By Ted L Badoux of Everaert Advocaten
At a time when borders are emphasised rather than opened up, and the mobility of people is controlled rather than liberalised, a revolutionary scheme is under construction in the European Union.
By the end of this year there will be a major change to the mobility of third-country nationals in the EU: it will be possible to not only move from one state to another, but also to work in these member states under a single permit.
The 26 member states of the EU have committed themselves to Directive 2014/66/EC of 15 May 2014 on the conditions of entry and residence of third-country nationals in the framework of an intra-corporate transfer (ICT).
They must communicate the text of their measures to the European Commission in Brussels by 29 November 2016 at the latest. Failing the timely implementation of these measures into national law, the articles of the ICT Directive conferring rights to applicants will have a direct and binding effect.
Once the ICT Directive is implemented, third-country nationals with an ICT permit issued in any member state of first residence will be exempted from the Schengen visa obligations. They can enter, stay and work in their assigned ICT role in one or several additional member states – ie, member states other than the one to which they were initially admitted – with little or no interruption to their assignments.
The grand novelty for Europe is the innovative scheme for intra-EU mobility, as the existing national schemes do not allow intra-corporate transferees to work in subsidiaries established in another member state.
The Directive sets up a specific intra-EU mobility scheme whereby the holder of a valid intra-corporate transferee permit issued by a member state is allowed to enter, stay and work in one or more subsequent member states. In this way the administrative burden associated with work assignments in several member states may be greatly reduced.
However, as with any measure of such magnitude there are challenges on the way, and the harmonising effect on intra-company transfer migration in Europe may be relative.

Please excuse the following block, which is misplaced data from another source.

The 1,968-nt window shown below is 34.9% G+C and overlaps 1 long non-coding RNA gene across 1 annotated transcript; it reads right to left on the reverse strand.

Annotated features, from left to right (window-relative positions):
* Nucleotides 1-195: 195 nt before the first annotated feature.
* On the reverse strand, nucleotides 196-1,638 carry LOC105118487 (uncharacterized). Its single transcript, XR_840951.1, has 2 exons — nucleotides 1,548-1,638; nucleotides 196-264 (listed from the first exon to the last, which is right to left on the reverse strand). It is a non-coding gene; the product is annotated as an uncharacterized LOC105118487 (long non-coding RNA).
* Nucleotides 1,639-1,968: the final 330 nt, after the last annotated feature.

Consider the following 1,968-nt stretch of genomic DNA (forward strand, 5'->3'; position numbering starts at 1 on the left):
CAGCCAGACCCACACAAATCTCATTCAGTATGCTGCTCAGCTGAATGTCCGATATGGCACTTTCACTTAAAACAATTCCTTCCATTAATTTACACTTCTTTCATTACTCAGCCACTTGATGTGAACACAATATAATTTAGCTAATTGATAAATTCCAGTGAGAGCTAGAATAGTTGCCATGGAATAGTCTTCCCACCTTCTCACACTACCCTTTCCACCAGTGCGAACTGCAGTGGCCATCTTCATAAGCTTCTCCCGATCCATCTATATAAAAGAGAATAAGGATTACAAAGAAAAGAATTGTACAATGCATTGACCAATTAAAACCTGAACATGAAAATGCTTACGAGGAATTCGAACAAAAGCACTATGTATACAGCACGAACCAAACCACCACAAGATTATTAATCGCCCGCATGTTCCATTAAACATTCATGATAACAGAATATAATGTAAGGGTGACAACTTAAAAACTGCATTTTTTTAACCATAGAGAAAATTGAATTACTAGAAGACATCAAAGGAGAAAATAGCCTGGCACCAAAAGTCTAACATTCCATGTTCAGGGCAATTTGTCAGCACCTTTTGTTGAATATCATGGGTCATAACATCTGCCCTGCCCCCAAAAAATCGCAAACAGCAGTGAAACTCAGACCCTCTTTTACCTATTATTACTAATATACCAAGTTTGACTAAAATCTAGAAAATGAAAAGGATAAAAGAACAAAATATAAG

The Directive introduces a single-permit procedure providing legal stay and work authorisation for employment in a first, and then a subsequent, member state by a third-country national who is transferred for employment within a group of companies that has a corporate establishment both in the European Union and elsewhere in the world.
Subject to the national permit conditions transposed from the Directive, corporate management, technical specialists and employee trainees will be entitled to work in one or several EU member states for their parent company or one of its subsidiaries. The maximum duration of the ICT permit is three years for managers and technical specialists, and one year for employee trainees.
A short-term mobility permit covers stays in member states, other than the one that issued the ICT permit, for a period of up to 90 days per member state in any 180-day period. Assignments under the EU short-term mobility scheme may be set by notification in a timely manner, as well as the issuance of any documents required by the receiving second member state.
A long-term mobility permit covers stays in member states, other than the one that issued the ICT permit, for more than 90 days per member state. The receiving second member state may require documented notification or alternatively, the issuance of a long-term mobility permit prior to the new transfer. Where the need for long-term mobility arises after the short-term mobility of the intra-corporate transferee has started, the second member state may request that the long-term mobility application be submitted at least 20 days before the end of the short-term mobility period. It will not be possible to simultaneously submit a notification for short-term mobility and an application for long-term mobility.
In the first place it may be worth mentioning that the ICT Directive does not cover ICT transfers of up to 90 days. This leaves open the wide range of existing national work permits. The specific and generic waivers for incidental work in the member states that have signed up to the Directive (business meetings, installation and implementation of IT systems, repair and maintenance of hardware products, training, international secondment placements, to name but a few) fall out of the scope of the Directive if these activities – performed intra-concern – are limited to less than 90 days in any period of 180 days. In other words, there is no harmonisation in EU law for short-term intra–corporate business activities in a single member state.
However, when it comes to labour migration in the European Union, the ICT Directive is far more harmonising in character than the Blue Card Directive, which contains an escape clause for member states that – within the scope of the Directive – want to continue a more beneficial and flexible national ICT scheme. This is not possible under the new ICT Directive.
Clearly, this means that committed member states cannot continue applying an ICT scheme of their own with more favourable conditions and less requirements as instructed in the Directive.